Thursday, December 30, 2010

2000-2010: A decade of growth in the auto sector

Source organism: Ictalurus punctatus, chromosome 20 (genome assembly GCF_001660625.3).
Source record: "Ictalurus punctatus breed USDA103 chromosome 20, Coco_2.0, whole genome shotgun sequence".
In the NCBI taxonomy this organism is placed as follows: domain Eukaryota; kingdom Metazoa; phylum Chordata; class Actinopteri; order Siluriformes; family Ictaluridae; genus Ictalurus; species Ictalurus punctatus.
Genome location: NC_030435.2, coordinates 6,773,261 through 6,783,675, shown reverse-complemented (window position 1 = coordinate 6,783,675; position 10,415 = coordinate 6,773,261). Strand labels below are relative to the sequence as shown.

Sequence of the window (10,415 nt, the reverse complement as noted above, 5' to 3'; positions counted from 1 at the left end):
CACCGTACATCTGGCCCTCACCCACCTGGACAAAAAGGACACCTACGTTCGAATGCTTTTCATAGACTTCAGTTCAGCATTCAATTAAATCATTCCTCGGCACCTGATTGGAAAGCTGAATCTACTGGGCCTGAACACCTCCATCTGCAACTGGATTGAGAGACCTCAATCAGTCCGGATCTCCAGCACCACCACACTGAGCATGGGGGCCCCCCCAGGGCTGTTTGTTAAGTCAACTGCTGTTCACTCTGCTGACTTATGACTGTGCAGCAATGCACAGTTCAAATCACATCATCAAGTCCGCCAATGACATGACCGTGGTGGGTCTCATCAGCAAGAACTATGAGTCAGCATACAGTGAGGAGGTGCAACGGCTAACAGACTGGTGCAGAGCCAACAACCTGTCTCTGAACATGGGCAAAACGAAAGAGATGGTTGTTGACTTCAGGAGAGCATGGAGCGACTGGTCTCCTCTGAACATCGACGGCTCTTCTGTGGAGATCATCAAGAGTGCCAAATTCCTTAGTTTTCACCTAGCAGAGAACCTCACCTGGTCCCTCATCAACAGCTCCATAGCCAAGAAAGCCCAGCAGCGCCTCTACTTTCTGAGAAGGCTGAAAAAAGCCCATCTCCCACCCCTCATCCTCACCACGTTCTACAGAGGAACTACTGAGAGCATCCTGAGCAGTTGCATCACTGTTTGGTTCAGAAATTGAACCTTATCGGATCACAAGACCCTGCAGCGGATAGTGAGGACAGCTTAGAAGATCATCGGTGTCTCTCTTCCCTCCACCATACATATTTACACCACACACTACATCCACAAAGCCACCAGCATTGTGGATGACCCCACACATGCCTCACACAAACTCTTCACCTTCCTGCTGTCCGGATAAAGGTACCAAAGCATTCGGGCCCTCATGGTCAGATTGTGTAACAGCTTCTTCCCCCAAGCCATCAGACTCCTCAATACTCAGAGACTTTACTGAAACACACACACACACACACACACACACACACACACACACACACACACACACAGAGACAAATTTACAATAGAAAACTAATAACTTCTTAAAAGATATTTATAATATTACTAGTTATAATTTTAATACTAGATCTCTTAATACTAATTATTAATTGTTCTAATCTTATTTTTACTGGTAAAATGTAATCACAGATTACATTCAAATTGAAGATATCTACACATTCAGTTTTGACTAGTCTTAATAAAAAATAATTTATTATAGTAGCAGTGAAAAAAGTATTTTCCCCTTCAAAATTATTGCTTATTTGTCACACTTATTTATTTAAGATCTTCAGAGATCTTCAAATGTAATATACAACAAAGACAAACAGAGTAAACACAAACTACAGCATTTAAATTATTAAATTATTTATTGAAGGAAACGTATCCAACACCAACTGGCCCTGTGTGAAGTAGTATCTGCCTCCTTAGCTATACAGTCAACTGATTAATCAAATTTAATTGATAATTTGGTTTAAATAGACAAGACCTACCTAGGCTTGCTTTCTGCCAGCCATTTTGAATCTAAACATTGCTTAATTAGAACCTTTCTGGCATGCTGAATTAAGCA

The noughties or 2000-2010 will be remembered for the rise of Indian auto as a strong and lucrative domestic market. During this period, Indian manufacturers became bold and aggressive with global ambitions to boot in the in the second half.It began with Tata snapping up the truck business of ailing South Korean Daewoo motor in 2004 for $102 million.In 2004 or the same year Mahindra & Mahindra was also looking for inorganic growth overseas and it acquired a 80 per cent stake in the Chinese tractor maker Jiangling for $10 million gaining a foothold in one the fastest growing tractor markets in the world.Subsequently in 2007, M&M also won a keenly fought race for Punjab Tractors Ltd acquiring it for $250 million and then in 2008 it also picked up majority 51 per cent stake in Yancheng, another Chinese tractor maker, for $26 million making Mahindra the world's largest tractor maker today.The other big high point of the decade when it came to M&A in the auto sector was Tata's big $ 2.3 billion Jaguar Land Rover buyout in 2008.Tata has shopped plenty since picking up Norwegian electric battery maker Milijo for $12 million in 2008, and Spanish bus assembler Hispano Carocerra in 2009.On the two wheeler front, Bajaj Auto acquired a significant 14.5 per cent stake in Austrian super bike maker KTM in 2007. The relationship has blossomed with Bajaj stake increasing to 38 per cent in 2010.Mahindra shopped some more too acquiring Italian bike and small engine specialist Engines Engineering for 2008.And M&M also bought out Kinetic Motors to enter the two wheeler space for $25-30 million in 2008 and it also bought out its erstwhile Logan JV partner Renault. M&M further acquired electric car maker Reva for in 2010 and is all set to finish the paperwork on its latest buy – South Korea's SUV maker – Ssangyong, also snapped up in 2010 for $473 million.All this has meant a greater interest in India from the world's biggest manufacturers and today every big auto group is represented in India except France's PSA, which too is on the verge of announcing an India strategy.Others who have set up plants include Volkswagen, BMW, Renault Nissan, and Toyota and Honda have added a second plant each.On the CV side, new capacity has come from the Volvo Eicher, Man-Force and Nissan-Ashok Leyland joint ventures for trucks.The world's largest truck maker Daimler signed a JV with Hero which was aborted but is still on the lookout for a potential partner for its upcoming plant in Chennai.Every year has seen a multitude of new models with entry motorcycles and small cars accounting for 3/4th of the market.This got further impetus with the government announcing manufacturing, R&D and tax cuts for these vehicles.The total car making capacity in India has grown from close to 6,00,000 units to 1.8 mn units today and two wheeler capacity has jumped from 4.5 million units to over 10.5 mn units in 10 years.The CV side may have seemed slower but it too has gone up from 1,89,940 to 644,164 units.In all this came Ratan Tata's dream project – the Nano or the one lakh wonder. The car hasn't been a runaway success but it gave Tata the pioneer tag and has spawned similar projects globally. All this has also given a solid boost to component players.Notably the Indian automotive industry has grown six-fold to over $25 billion from $4 billion at the start of the decade. Given that over $35 billion likely to be invested for the coming decade, the industry is confident of breaching the $100 billion mark by 2020.The Indian car bazaar is expected to hit 9 million units by 2020 when 2- and 3-wheeler sales would be at 30 million units and CV sales at 2.2 million. Just like the last 10 years, the next ten will also see growth coming largely on the back of the rise of auto finance and by automakers going rural.